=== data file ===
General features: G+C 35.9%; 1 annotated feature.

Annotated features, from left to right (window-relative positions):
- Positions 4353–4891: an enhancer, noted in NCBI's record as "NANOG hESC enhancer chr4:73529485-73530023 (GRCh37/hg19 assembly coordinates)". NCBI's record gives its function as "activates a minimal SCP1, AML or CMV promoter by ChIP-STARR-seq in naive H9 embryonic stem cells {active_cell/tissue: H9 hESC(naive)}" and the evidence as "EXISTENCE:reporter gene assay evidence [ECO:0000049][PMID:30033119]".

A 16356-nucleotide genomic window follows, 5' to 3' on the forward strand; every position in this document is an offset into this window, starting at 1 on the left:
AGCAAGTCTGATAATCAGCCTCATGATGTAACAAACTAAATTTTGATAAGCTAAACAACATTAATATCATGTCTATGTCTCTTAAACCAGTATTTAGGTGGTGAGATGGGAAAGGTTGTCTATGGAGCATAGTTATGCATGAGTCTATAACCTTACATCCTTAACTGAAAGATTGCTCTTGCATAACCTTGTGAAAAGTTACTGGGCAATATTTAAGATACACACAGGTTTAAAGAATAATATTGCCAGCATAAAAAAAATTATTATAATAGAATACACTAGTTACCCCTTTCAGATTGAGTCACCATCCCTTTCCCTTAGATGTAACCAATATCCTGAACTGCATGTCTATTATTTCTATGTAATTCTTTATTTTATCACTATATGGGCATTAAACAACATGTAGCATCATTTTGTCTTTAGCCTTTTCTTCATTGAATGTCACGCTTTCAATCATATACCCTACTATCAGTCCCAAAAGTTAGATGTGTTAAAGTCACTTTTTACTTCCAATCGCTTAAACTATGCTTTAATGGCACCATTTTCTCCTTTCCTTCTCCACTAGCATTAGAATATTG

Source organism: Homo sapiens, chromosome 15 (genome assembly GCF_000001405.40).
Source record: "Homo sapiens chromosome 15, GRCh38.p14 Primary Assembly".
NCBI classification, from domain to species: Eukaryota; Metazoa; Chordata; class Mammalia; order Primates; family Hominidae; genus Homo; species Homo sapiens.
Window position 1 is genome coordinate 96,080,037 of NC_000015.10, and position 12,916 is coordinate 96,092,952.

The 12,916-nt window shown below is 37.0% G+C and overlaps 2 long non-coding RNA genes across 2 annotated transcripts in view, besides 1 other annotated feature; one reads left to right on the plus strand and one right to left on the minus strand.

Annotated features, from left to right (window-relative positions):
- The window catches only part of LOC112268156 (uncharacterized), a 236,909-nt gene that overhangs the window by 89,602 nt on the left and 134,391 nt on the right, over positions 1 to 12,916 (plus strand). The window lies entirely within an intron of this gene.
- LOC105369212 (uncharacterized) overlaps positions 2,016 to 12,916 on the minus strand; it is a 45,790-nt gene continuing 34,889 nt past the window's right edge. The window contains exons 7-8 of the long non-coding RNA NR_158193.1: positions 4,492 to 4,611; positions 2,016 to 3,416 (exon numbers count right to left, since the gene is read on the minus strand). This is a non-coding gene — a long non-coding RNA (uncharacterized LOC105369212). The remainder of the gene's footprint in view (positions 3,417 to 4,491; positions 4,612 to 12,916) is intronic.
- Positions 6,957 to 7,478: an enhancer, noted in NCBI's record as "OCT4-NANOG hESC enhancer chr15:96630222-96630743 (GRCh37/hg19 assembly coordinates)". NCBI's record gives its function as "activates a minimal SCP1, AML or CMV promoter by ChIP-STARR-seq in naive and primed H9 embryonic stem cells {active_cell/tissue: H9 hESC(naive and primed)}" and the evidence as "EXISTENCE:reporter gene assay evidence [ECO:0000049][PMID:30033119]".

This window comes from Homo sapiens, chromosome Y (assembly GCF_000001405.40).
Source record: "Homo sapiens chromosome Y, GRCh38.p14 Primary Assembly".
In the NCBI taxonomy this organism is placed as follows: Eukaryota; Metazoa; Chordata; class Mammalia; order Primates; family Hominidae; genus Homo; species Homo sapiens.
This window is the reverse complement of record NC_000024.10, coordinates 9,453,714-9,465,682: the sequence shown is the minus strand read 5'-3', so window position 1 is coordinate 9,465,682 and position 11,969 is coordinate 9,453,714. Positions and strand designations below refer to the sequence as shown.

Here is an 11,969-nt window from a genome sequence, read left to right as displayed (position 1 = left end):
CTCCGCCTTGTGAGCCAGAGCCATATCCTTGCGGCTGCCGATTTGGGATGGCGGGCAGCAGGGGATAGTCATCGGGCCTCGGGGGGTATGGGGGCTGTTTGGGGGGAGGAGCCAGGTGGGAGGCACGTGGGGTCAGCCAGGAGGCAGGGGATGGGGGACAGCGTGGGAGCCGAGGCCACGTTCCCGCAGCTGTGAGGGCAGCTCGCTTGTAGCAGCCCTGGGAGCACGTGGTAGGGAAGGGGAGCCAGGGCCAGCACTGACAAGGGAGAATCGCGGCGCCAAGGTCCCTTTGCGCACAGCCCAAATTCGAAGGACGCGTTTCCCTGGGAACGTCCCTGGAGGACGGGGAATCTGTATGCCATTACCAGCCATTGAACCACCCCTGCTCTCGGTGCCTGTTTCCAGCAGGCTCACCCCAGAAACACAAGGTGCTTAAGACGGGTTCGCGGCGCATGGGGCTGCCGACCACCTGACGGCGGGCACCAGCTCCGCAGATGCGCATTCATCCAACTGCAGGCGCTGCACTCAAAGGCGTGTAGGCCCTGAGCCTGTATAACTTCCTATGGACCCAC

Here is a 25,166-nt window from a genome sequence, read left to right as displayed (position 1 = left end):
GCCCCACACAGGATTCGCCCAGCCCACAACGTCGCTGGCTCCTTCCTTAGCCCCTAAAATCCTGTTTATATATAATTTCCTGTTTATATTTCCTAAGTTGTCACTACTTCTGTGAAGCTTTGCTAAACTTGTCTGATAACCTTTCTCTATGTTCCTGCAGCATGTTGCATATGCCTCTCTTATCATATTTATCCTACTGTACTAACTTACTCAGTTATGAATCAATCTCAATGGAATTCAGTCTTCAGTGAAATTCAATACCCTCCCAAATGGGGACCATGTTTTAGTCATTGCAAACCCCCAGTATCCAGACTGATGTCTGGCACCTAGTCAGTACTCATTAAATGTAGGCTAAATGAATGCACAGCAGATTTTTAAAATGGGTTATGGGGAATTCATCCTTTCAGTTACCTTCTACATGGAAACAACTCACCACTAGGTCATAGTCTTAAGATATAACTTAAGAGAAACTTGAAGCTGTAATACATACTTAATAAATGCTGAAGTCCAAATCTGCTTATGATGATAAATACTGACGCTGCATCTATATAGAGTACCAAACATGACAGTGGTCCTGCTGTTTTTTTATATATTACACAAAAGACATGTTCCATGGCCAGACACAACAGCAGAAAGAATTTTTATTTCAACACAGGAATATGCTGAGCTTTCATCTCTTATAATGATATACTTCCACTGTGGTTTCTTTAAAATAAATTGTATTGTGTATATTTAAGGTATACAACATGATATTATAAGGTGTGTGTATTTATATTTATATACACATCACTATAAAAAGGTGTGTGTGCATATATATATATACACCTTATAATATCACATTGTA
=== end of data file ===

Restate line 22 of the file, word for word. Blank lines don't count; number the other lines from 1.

GCCCCACACAGGATTCGCCCAGCCCACAACGTCGCTGGCTCCTTCCTTAGCCCCTAAAATCCTGTTTATATATAATTTCCTGTTTATATTTCCTAAGTTGTCACTACTTCTGTGAAGCTTTGCTAAACTTGTCTGATAACCTTTCTCTATGTTCCTGCAGCATGTTGCATATGCCTCTCTTATCATATTTATCCTACTGTACTAACTTACTCAGTTATGAATCAATCTCAATGGAATTCAGTCTTCAGTGAAATTCAATACCCTCCCAAATGGGGACCATGTTTTAGTCATTGCAAACCCCCAGTATCCAGACTGATGTCTGGCACCTAGTCAGTACTCATTAAATGTAGGCTAAATGAATGCACAGCAGATTTTTAAAATGGGTTATGGGGAATTCATCCTTTCAGTTACCTTCTACATGGAAACAACTCACCACTAGGTCATAGTCTTAAGATATAACTTAAGAGAAACTTGAAGCTGTAATACATACTTAATAAATGCTGAAGTCCAAATCTGCTTATGATGATAAATACTGACGCTGCATCTATATAGAGTACCAAACATGACAGTGGTCCTGCTGTTTTTTTATATATTACACAAAAGACATGTTCCATGGCCAGACACAACAGCAGAAAGAATTTTTATTTCAACACAGGAATATGCTGAGCTTTCATCTCTTATAATGATATACTTCCACTGTGGTTTCTTTAAAATAAATTGTATTGTGTATATTTAAGGTATACAACATGATATTATAAGGTGTGTGTATTTATATTTATATACACATCACTATAAAAAGGTGTGTGTGCATATATATATATACACCTTATAATATCACATTGTA